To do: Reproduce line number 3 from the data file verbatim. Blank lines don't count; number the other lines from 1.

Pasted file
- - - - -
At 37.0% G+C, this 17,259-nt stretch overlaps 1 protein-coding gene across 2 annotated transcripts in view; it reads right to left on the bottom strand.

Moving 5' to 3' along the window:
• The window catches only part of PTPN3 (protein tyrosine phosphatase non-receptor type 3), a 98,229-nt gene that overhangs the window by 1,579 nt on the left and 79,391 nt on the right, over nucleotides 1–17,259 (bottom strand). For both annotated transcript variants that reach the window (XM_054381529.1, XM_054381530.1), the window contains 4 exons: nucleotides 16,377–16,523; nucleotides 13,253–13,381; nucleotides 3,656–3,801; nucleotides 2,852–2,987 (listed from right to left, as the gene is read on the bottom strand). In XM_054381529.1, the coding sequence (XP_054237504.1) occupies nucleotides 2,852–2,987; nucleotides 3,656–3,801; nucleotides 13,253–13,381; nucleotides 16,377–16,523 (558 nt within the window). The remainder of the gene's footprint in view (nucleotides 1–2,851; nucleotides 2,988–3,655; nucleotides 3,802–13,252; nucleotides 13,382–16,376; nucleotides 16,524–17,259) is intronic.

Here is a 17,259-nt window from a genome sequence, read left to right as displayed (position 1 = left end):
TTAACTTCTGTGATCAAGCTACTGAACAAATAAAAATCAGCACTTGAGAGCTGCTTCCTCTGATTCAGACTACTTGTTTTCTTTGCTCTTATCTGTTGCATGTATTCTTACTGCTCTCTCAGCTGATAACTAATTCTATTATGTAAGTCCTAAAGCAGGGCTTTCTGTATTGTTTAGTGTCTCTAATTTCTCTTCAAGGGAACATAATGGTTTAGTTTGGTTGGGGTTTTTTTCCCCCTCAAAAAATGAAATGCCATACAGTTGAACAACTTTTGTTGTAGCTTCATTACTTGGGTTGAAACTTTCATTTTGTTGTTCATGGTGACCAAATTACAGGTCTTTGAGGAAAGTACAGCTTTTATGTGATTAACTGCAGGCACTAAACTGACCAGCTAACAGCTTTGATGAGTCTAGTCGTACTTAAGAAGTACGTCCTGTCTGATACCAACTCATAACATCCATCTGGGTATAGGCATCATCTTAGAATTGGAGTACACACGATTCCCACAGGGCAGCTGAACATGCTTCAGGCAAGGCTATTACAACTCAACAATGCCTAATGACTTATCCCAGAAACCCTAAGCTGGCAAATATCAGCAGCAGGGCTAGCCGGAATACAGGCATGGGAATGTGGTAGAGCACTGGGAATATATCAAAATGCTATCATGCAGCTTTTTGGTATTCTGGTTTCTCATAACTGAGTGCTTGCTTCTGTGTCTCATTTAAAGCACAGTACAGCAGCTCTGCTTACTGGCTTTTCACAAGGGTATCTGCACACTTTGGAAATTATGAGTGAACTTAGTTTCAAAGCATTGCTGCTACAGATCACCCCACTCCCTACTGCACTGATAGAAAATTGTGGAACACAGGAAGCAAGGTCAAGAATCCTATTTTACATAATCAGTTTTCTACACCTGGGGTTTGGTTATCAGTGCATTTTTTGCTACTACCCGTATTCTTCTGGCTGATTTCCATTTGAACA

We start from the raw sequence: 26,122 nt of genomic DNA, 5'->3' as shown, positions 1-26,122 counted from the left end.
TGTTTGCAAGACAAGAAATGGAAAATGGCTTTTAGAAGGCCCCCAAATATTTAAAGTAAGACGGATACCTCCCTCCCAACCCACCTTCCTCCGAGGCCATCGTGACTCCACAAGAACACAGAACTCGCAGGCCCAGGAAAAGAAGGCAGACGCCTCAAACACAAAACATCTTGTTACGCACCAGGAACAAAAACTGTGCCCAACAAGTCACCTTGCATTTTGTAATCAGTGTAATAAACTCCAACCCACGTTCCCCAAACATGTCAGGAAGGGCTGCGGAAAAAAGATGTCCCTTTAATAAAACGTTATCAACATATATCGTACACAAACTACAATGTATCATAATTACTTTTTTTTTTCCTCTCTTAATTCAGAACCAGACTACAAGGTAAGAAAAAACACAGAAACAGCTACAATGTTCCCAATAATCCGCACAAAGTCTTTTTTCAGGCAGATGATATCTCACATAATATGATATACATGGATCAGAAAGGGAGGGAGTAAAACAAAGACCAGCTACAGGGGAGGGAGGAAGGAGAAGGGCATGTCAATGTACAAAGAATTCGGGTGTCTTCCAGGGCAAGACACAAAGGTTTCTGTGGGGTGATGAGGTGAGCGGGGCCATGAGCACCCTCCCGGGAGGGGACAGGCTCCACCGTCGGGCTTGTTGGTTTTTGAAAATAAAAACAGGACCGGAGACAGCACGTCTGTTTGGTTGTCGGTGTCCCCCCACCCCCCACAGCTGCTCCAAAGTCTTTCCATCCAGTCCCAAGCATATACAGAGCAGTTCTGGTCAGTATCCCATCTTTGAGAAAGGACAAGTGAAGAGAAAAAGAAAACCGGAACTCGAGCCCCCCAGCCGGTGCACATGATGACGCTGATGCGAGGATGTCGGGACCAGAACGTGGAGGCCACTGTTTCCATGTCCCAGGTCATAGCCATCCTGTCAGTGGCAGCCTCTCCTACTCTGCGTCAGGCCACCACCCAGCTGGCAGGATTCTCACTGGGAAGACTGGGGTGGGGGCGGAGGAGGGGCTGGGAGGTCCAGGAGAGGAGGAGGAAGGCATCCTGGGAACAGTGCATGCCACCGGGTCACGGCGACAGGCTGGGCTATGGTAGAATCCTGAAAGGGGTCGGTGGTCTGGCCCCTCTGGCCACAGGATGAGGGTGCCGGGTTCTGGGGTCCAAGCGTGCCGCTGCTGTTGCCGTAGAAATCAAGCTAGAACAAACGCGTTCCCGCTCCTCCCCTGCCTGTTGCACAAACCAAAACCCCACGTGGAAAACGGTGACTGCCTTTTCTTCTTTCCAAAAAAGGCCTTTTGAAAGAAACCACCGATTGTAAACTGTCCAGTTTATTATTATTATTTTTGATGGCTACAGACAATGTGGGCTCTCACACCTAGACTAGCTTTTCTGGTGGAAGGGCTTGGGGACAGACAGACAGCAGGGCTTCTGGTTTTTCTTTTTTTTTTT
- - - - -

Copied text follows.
• The window catches only part of PTPN3 (protein tyrosine phosphatase non-receptor type 3), a 98,229-nt gene that overhangs the window by 1,579 nt on the left and 79,391 nt on the right, over nucleotides 1–17,259 (bottom strand). For both annotated transcript variants that reach the window (XM_054381529.1, XM_054381530.1), the window contains 4 exons: nucleotides 16,377–16,523; nucleotides 13,253–13,381; nucleotides 3,656–3,801; nucleotides 2,852–2,987 (listed from right to left, as the gene is read on the bottom strand). In XM_054381529.1, the coding sequence (XP_054237504.1) occupies nucleotides 2,852–2,987; nucleotides 3,656–3,801; nucleotides 13,253–13,381; nucleotides 16,377–16,523 (558 nt within the window). The remainder of the gene's footprint in view (nucleotides 1–2,851; nucleotides 2,988–3,655; nucleotides 3,802–13,252; nucleotides 13,382–16,376; nucleotides 16,524–17,259) is intronic.